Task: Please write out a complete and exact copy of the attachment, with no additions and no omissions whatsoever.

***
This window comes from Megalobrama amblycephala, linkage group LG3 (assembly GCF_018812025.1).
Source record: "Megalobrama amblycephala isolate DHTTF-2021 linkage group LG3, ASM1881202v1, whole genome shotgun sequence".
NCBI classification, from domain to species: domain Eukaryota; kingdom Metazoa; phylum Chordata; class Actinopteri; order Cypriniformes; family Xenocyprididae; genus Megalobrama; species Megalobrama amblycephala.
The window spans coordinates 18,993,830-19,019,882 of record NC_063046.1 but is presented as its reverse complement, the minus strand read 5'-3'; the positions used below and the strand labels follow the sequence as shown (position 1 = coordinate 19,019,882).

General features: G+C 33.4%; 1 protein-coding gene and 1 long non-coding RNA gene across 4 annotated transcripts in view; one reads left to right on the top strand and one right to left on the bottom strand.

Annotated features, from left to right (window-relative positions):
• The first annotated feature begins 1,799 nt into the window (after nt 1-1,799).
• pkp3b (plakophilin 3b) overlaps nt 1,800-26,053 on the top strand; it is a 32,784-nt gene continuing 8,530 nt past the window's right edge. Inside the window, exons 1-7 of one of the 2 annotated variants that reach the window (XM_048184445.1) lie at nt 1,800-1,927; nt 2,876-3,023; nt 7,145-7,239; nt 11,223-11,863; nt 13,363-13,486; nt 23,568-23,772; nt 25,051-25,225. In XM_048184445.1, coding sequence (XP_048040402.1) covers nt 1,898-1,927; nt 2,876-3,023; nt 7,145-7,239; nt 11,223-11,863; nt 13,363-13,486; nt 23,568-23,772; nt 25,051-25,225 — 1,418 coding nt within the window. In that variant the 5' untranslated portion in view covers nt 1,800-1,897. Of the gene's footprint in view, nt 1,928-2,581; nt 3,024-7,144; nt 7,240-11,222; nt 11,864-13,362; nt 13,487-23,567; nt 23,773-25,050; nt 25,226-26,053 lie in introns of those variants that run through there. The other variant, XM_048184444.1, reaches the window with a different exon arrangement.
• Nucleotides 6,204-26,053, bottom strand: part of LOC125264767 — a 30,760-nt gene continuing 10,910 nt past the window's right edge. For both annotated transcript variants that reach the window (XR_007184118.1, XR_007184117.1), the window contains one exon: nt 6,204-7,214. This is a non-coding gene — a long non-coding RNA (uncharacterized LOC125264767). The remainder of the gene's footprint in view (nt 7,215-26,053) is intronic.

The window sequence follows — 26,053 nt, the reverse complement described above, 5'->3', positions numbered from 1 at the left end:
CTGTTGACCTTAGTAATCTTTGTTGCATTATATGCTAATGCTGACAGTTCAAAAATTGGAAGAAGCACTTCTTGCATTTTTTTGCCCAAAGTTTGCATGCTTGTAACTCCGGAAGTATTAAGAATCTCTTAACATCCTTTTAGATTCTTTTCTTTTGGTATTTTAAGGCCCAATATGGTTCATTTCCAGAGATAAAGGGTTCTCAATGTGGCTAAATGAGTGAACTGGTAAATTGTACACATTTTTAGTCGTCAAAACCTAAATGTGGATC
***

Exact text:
This window comes from Megalobrama amblycephala, linkage group LG3 (assembly GCF_018812025.1).
Source record: "Megalobrama amblycephala isolate DHTTF-2021 linkage group LG3, ASM1881202v1, whole genome shotgun sequence".
NCBI classification, from domain to species: domain Eukaryota; kingdom Metazoa; phylum Chordata; class Actinopteri; order Cypriniformes; family Xenocyprididae; genus Megalobrama; species Megalobrama amblycephala.
The window spans coordinates 18,993,830-19,019,882 of record NC_063046.1 but is presented as its reverse complement, the minus strand read 5'-3'; the positions used below and the strand labels follow the sequence as shown (position 1 = coordinate 19,019,882).

General features: G+C 33.4%; 1 protein-coding gene and 1 long non-coding RNA gene across 4 annotated transcripts in view; one reads left to right on the top strand and one right to left on the bottom strand.

Annotated features, from left to right (window-relative positions):
• The first annotated feature begins 1,799 nt into the window (after nt 1-1,799).
• pkp3b (plakophilin 3b) overlaps nt 1,800-26,053 on the top strand; it is a 32,784-nt gene continuing 8,530 nt past the window's right edge. Inside the window, exons 1-7 of one of the 2 annotated variants that reach the window (XM_048184445.1) lie at nt 1,800-1,927; nt 2,876-3,023; nt 7,145-7,239; nt 11,223-11,863; nt 13,363-13,486; nt 23,568-23,772; nt 25,051-25,225. In XM_048184445.1, coding sequence (XP_048040402.1) covers nt 1,898-1,927; nt 2,876-3,023; nt 7,145-7,239; nt 11,223-11,863; nt 13,363-13,486; nt 23,568-23,772; nt 25,051-25,225 — 1,418 coding nt within the window. In that variant the 5' untranslated portion in view covers nt 1,800-1,897. Of the gene's footprint in view, nt 1,928-2,581; nt 3,024-7,144; nt 7,240-11,222; nt 11,864-13,362; nt 13,487-23,567; nt 23,773-25,050; nt 25,226-26,053 lie in introns of those variants that run through there. The other variant, XM_048184444.1, reaches the window with a different exon arrangement.
• Nucleotides 6,204-26,053, bottom strand: part of LOC125264767 — a 30,760-nt gene continuing 10,910 nt past the window's right edge. For both annotated transcript variants that reach the window (XR_007184118.1, XR_007184117.1), the window contains one exon: nt 6,204-7,214. This is a non-coding gene — a long non-coding RNA (uncharacterized LOC125264767). The remainder of the gene's footprint in view (nt 7,215-26,053) is intronic.

The window sequence follows — 26,053 nt, the reverse complement described above, 5'->3', positions numbered from 1 at the left end:
CTGTTGACCTTAGTAATCTTTGTTGCATTATATGCTAATGCTGACAGTTCAAAAATTGGAAGAAGCACTTCTTGCATTTTTTTGCCCAAAGTTTGCATGCTTGTAACTCCGGAAGTATTAAGAATCTCTTAACATCCTTTTAGATTCTTTTCTTTTGGTATTTTAAGGCCCAATATGGTTCATTTCCAGAGATAAAGGGTTCTCAATGTGGCTAAATGAGTGAACTGGTAAATTGTACACATTTTTAGTCGTCAAAACCTAAATGTGGATC